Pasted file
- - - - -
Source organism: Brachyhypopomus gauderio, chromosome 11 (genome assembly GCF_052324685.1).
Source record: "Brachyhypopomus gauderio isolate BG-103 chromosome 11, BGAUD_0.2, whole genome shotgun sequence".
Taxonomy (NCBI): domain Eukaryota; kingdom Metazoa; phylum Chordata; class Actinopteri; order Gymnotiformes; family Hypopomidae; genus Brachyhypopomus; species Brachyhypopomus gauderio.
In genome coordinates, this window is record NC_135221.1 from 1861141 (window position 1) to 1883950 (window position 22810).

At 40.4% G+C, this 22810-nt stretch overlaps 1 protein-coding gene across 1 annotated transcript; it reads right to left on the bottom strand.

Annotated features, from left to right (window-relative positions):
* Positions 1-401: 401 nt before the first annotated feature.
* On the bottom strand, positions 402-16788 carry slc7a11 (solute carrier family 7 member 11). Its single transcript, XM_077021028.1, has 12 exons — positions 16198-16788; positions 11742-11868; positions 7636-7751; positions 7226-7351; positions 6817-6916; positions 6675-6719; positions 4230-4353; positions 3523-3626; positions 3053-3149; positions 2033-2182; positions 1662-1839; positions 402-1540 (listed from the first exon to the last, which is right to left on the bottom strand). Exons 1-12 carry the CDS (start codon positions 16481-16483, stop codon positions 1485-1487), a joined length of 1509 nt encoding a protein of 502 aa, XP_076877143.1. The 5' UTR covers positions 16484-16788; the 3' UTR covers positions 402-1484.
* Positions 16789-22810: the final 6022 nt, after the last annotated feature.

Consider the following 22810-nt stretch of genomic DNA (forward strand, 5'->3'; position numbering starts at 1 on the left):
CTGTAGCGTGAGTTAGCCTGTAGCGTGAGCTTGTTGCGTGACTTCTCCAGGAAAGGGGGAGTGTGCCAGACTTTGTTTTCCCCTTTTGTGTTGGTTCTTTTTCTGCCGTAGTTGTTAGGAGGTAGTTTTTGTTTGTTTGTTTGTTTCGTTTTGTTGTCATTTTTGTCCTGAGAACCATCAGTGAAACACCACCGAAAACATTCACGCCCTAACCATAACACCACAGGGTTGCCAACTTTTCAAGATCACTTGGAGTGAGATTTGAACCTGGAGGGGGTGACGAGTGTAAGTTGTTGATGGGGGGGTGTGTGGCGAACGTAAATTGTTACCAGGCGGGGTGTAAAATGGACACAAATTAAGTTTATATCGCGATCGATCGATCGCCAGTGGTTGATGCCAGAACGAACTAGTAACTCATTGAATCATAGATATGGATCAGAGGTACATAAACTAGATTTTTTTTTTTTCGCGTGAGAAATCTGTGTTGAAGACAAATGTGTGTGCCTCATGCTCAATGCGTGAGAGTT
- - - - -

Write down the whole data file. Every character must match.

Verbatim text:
Source organism: Brachyhypopomus gauderio, chromosome 11 (genome assembly GCF_052324685.1).
Source record: "Brachyhypopomus gauderio isolate BG-103 chromosome 11, BGAUD_0.2, whole genome shotgun sequence".
Taxonomy (NCBI): domain Eukaryota; kingdom Metazoa; phylum Chordata; class Actinopteri; order Gymnotiformes; family Hypopomidae; genus Brachyhypopomus; species Brachyhypopomus gauderio.
In genome coordinates, this window is record NC_135221.1 from 1861141 (window position 1) to 1883950 (window position 22810).

At 40.4% G+C, this 22810-nt stretch overlaps 1 protein-coding gene across 1 annotated transcript; it reads right to left on the bottom strand.

Annotated features, from left to right (window-relative positions):
* Positions 1-401: 401 nt before the first annotated feature.
* On the bottom strand, positions 402-16788 carry slc7a11 (solute carrier family 7 member 11). Its single transcript, XM_077021028.1, has 12 exons — positions 16198-16788; positions 11742-11868; positions 7636-7751; positions 7226-7351; positions 6817-6916; positions 6675-6719; positions 4230-4353; positions 3523-3626; positions 3053-3149; positions 2033-2182; positions 1662-1839; positions 402-1540 (listed from the first exon to the last, which is right to left on the bottom strand). Exons 1-12 carry the CDS (start codon positions 16481-16483, stop codon positions 1485-1487), a joined length of 1509 nt encoding a protein of 502 aa, XP_076877143.1. The 5' UTR covers positions 16484-16788; the 3' UTR covers positions 402-1484.
* Positions 16789-22810: the final 6022 nt, after the last annotated feature.

Consider the following 22810-nt stretch of genomic DNA (forward strand, 5'->3'; position numbering starts at 1 on the left):
CTGTAGCGTGAGTTAGCCTGTAGCGTGAGCTTGTTGCGTGACTTCTCCAGGAAAGGGGGAGTGTGCCAGACTTTGTTTTCCCCTTTTGTGTTGGTTCTTTTTCTGCCGTAGTTGTTAGGAGGTAGTTTTTGTTTGTTTGTTTGTTTCGTTTTGTTGTCATTTTTGTCCTGAGAACCATCAGTGAAACACCACCGAAAACATTCACGCCCTAACCATAACACCACAGGGTTGCCAACTTTTCAAGATCACTTGGAGTGAGATTTGAACCTGGAGGGGGTGACGAGTGTAAGTTGTTGATGGGGGGGTGTGTGGCGAACGTAAATTGTTACCAGGCGGGGTGTAAAATGGACACAAATTAAGTTTATATCGCGATCGATCGATCGCCAGTGGTTGATGCCAGAACGAACTAGTAACTCATTGAATCATAGATATGGATCAGAGGTACATAAACTAGATTTTTTTTTTTTCGCGTGAGAAATCTGTGTTGAAGACAAATGTGTGTGCCTCATGCTCAATGCGTGAGAGTT